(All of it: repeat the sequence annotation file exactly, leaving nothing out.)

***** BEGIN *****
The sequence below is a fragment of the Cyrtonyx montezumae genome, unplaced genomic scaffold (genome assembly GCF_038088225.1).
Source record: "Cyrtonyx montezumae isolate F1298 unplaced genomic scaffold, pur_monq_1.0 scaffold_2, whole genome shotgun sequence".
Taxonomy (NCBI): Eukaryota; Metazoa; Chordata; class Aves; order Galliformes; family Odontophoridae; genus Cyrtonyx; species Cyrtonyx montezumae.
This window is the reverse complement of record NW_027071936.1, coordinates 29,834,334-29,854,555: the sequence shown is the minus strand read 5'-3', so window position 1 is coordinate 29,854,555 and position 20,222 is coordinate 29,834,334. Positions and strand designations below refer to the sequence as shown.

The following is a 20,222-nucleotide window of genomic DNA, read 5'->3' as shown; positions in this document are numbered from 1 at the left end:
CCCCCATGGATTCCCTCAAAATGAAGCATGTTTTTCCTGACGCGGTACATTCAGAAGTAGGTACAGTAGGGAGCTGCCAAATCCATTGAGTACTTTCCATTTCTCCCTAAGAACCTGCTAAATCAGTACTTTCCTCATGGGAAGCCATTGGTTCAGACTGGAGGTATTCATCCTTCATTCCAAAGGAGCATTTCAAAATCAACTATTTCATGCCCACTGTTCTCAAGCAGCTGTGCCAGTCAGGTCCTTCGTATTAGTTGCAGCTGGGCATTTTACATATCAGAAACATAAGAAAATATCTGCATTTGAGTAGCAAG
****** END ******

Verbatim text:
The sequence below is a fragment of the Cyrtonyx montezumae genome, unplaced genomic scaffold (genome assembly GCF_038088225.1).
Source record: "Cyrtonyx montezumae isolate F1298 unplaced genomic scaffold, pur_monq_1.0 scaffold_2, whole genome shotgun sequence".
Taxonomy (NCBI): Eukaryota; Metazoa; Chordata; class Aves; order Galliformes; family Odontophoridae; genus Cyrtonyx; species Cyrtonyx montezumae.
This window is the reverse complement of record NW_027071936.1, coordinates 29,834,334-29,854,555: the sequence shown is the minus strand read 5'-3', so window position 1 is coordinate 29,854,555 and position 20,222 is coordinate 29,834,334. Positions and strand designations below refer to the sequence as shown.

The following is a 20,222-nucleotide window of genomic DNA, read 5'->3' as shown; positions in this document are numbered from 1 at the left end:
CCCCCATGGATTCCCTCAAAATGAAGCATGTTTTTCCTGACGCGGTACATTCAGAAGTAGGTACAGTAGGGAGCTGCCAAATCCATTGAGTACTTTCCATTTCTCCCTAAGAACCTGCTAAATCAGTACTTTCCTCATGGGAAGCCATTGGTTCAGACTGGAGGTATTCATCCTTCATTCCAAAGGAGCATTTCAAAATCAACTATTTCATGCCCACTGTTCTCAAGCAGCTGTGCCAGTCAGGTCCTTCGTATTAGTTGCAGCTGGGCATTTTACATATCAGAAACATAAGAAAATATCTGCATTTGAGTAGCAAG